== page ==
Cantonese and Other Dialects


China’s territory is vast and because of this the spoken language varies from place to place, a fact that has often been noted by travelers. The Ming dynasty (1368–1644) phonologist Chen Di (1541–1617) once said, “Time has past and present, places have north and south, so too does the script change and pronunciation alter—these trends are inevitable.” In addition to geographical reasons, differences in China’s dialects also arise from historical conditions and social factors.


The Chinese language is commonly divided into seven dialects: Northern, Wu, Xiang, Gan, Yue, Min, and Hakka. A long time ago, the people who spoke the Northern dialect were nomads and aspects of this lifestyle can be found in their speech. Two examples of this are the following sayings: “A camel dead from starvation is bigger than a horse,” and “After passing this village, there will not be any more shops.” The first expression refers to intrinsic qualities: camels are larger than horses and not even death by starvation can change that fact. The second means “this is your last chance.” In the south of China there are many rivers and lakes. In the Cantonese dialect, paituo (which means “courting”) is composed of two characters: pai referring to a small boat approaching a larger one, and tuo meaning a tugboat. In Xiamen (Amoy) dialect, the phrase “the boat leaves no traces on the water” means “things change with time.” Various governmental, economic, educational, scientific, technological, and recreational features can vary widely from place to place and different dialects have adapted to reflect them. In Hong Kong, for example, the word “chief executive” was coined to express a government position unique to the area. Numerous dialectal words can be found in food culture, too.


Cantonese is an important dialect in southern China and is the representative dialect of the Yue family. Centered in Guangzhou (which sometimes lends its name to the dialect), it is commonly spoken in the Pearl River Delta area, central and part of the northern area of the province. The Cantonese commonly spoken in Hong Kong and Macau belong to the same dialect and only varies somewhat from the spoken language of Guangzhou. However, the relative similarity can cloak the fact that one has more cachet than the other. Hong Kong Cantonese has a relatively independent writing system that uses dialect words. Multi-media spreads Hong Kong’s particular variety of Cantonese well beyond the city’s limits. However, the spoken language in Guangzhou is more conservative in comparison.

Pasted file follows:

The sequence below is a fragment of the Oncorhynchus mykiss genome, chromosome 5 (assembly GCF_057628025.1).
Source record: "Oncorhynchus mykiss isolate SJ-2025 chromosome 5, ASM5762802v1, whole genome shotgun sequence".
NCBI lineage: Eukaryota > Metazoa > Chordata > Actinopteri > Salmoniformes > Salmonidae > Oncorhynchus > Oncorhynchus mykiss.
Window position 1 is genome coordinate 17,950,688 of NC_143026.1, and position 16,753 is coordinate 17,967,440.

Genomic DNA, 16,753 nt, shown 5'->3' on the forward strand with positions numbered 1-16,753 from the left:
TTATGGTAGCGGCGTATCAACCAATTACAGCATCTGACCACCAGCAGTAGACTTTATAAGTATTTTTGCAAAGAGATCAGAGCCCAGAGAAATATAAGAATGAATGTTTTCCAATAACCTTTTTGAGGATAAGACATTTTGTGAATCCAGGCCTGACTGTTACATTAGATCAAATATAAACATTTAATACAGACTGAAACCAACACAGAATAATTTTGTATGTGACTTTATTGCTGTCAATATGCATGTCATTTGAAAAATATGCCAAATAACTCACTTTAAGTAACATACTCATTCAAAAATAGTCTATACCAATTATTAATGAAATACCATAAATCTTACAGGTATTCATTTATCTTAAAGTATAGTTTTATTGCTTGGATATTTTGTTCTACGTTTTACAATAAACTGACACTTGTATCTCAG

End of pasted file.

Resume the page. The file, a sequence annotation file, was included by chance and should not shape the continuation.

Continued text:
The changes in spoken Chinese that led to the formation of Cantonese probably began around the Qin dynasty (221–206 BCE), or earlier. During the Tang (618–907) and Song (960–1279) dynasties, migrants from the Central Plain also influenced the formation of Cantonese. That is the reason the dialect heard today is not a relic of a much earlier type of Chinese. Since the Open-Door Policy, Guangdong province has led the way and many people went there to learn the language; for a while, Cantonese was in vogue.


Cantonese pop culture, based in Hong Kong, is widespread and movies, TV dramas, advertisements, novels, and manhua (better known by the Japanese name, manga), are watched and enjoyed throughout the country. These have served to expand the influence and social function of Cantonese causing it to be a lingua franca among the Hakka and Fujian-dialect speaking groups in the province.


Dialect is the carrier of local culture; this can be seen in the strong “local flavor” of dialectal expressions. The earliest literary work in which dialectal expressions can be found is the “Guo feng” (Airs of the States) section of the Shi jing (Classic of Songs), which are mostly folksongs. Some of the songs are in a nonstandard language, i.e., dialect. Later, regional speech can be found in many folksongs and folk dramas. However, this type of language was not traditionally valued in literary works. Thus, literati, did not use regional speech, with its strong dialectal flavor, in their writings. It was not until the late Ming dynasty that Feng Menglong (1574–1646) wrote a work using the rich vocabulary of the Wu dialect. This work is his collection of folksongs Shange ji (Collections of mountain songs). It was not until the Ming and Qing (1644–1911) periods, with the rise of vernacular fiction that dialectic literature found a niche in Chinese literature. For example, Shuihu zhuan (Water Margin), and Jin Ping Mei (The Plum in the Golden Vase) make great use of the Shandong dialects. It is generally believed that these works were written in the Northern dialect (the standard language spoken in the Yangtze and Huaihe River region). After the People’s Republic of China was established, dialect was used less often in serious literature. However, some novelists achieved remarkable results by writing in a mixture of dialectal and standard language. Lao She (1899–1966) wrote some successful novels using the Beijing dialect; Zhao Shuli (1906–1970) used Shanxi dialect in his novels, and Zhou Libo (1908–1979) used the local dialect of northeast China.

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